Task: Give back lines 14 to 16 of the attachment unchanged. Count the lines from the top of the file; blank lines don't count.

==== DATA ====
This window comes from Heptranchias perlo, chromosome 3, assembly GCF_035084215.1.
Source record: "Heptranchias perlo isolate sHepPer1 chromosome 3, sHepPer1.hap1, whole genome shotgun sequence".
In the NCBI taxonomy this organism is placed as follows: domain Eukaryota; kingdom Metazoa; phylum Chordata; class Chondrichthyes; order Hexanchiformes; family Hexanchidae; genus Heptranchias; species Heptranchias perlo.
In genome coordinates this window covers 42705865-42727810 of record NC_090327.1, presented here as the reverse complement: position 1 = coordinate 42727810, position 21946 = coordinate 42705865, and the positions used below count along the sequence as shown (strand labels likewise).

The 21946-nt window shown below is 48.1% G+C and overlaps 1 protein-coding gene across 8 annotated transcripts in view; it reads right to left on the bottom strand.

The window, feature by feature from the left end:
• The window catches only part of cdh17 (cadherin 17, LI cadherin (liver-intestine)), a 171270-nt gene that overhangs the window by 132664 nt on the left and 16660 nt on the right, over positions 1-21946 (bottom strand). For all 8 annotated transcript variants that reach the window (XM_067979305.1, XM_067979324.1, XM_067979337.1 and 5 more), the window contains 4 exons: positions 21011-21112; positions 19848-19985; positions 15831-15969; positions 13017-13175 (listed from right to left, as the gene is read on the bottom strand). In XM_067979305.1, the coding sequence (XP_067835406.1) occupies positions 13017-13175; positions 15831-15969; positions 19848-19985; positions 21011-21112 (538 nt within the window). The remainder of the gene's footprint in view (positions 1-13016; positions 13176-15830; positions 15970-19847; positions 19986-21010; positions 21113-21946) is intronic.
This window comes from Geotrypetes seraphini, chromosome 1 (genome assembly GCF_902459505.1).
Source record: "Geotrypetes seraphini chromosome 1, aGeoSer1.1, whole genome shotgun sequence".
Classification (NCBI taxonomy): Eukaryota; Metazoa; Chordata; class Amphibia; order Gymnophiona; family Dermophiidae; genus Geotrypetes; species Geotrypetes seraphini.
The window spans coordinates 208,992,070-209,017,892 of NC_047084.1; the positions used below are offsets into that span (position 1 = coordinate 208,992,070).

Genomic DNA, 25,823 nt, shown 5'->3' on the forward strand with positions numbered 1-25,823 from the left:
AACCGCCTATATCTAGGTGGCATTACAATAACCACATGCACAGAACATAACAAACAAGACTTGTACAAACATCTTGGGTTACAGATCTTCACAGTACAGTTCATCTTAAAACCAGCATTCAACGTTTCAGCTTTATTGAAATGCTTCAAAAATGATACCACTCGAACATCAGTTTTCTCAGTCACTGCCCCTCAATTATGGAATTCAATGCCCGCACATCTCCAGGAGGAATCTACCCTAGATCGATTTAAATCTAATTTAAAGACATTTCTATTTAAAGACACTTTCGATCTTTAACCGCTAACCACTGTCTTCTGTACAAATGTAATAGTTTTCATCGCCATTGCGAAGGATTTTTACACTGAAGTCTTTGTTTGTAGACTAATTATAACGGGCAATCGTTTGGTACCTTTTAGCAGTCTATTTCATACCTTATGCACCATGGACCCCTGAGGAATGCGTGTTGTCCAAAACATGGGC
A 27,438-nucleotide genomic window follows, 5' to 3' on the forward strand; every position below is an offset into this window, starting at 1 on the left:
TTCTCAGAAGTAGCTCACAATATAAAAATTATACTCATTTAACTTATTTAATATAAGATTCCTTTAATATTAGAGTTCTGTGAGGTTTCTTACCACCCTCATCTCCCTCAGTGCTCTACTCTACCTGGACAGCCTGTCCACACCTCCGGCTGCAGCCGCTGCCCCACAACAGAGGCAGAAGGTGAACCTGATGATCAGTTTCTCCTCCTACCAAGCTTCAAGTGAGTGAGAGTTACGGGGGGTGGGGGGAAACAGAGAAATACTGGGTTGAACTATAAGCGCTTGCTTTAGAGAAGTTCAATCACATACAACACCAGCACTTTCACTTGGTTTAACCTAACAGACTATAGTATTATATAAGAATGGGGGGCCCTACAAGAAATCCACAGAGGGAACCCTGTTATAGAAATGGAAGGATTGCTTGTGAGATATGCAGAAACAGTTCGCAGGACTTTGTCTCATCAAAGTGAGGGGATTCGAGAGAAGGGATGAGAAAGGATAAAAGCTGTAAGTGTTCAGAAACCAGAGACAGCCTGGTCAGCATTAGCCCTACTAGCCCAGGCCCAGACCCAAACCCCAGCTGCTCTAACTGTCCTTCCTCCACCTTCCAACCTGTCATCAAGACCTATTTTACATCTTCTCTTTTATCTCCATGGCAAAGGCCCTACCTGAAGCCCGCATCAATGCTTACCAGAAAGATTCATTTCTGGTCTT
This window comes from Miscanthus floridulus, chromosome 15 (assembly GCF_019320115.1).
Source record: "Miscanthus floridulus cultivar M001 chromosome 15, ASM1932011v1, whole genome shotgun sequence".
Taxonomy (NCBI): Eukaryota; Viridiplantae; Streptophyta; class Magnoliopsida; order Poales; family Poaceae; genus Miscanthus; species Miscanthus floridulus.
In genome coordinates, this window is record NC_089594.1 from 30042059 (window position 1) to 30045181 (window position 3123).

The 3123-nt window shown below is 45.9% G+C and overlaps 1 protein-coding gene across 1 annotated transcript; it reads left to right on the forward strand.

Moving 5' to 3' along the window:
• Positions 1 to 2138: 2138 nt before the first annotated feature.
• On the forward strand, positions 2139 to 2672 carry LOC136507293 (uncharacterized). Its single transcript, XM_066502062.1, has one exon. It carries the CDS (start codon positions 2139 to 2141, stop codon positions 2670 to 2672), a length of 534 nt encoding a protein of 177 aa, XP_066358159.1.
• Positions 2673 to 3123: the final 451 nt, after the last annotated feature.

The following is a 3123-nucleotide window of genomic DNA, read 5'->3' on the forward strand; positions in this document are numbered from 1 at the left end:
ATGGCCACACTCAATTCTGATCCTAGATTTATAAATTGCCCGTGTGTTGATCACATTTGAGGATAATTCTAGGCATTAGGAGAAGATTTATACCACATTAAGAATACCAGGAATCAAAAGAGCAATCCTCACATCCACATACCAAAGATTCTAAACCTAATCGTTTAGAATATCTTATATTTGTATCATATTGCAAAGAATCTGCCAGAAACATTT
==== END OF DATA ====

A 27,438-nucleotide genomic window follows, 5' to 3' on the forward strand; every position below is an offset into this window, starting at 1 on the left:
TTCTCAGAAGTAGCTCACAATATAAAAATTATACTCATTTAACTTATTTAATATAAGATTCCTTTAATATTAGAGTTCTGTGAGGTTTCTTACCACCCTCATCTCCCTCAGTGCTCTACTCTACCTGGACAGCCTGTCCACACCTCCGGCTGCAGCCGCTGCCCCACAACAGAGGCAGAAGGTGAACCTGATGATCAGTTTCTCCTCCTACCAAGCTTCAAGTGAGTGAGAGTTACGGGGGGTGGGGGGAAACAGAGAAATACTGGGTTGAACTATAAGCGCTTGCTTTAGAGAAGTTCAATCACATACAACACCAGCACTTTCACTTGGTTTAACCTAACAGACTATAGTATTATATAAGAATGGGGGGCCCTACAAGAAATCCACAGAGGGAACCCTGTTATAGAAATGGAAGGATTGCTTGTGAGATATGCAGAAACAGTTCGCAGGACTTTGTCTCATCAAAGTGAGGGGATTCGAGAGAAGGGATGAGAAAGGATAAAAGCTGTAAGTGTTCAGAAACCAGAGACAGCCTGGTCAGCATTAGCCCTACTAGCCCAGGCCCAGACCCAAACCCCAGCTGCTCTAACTGTCCTTCCTCCACCTTCCAACCTGTCATCAAGACCTATTTTACATCTTCTCTTTTATCTCCATGGCAAAGGCCCTACCTGAAGCCCGCATCAATGCTTACCAGAAAGATTCATTTCTGGTCTT
This window comes from Miscanthus floridulus, chromosome 15 (assembly GCF_019320115.1).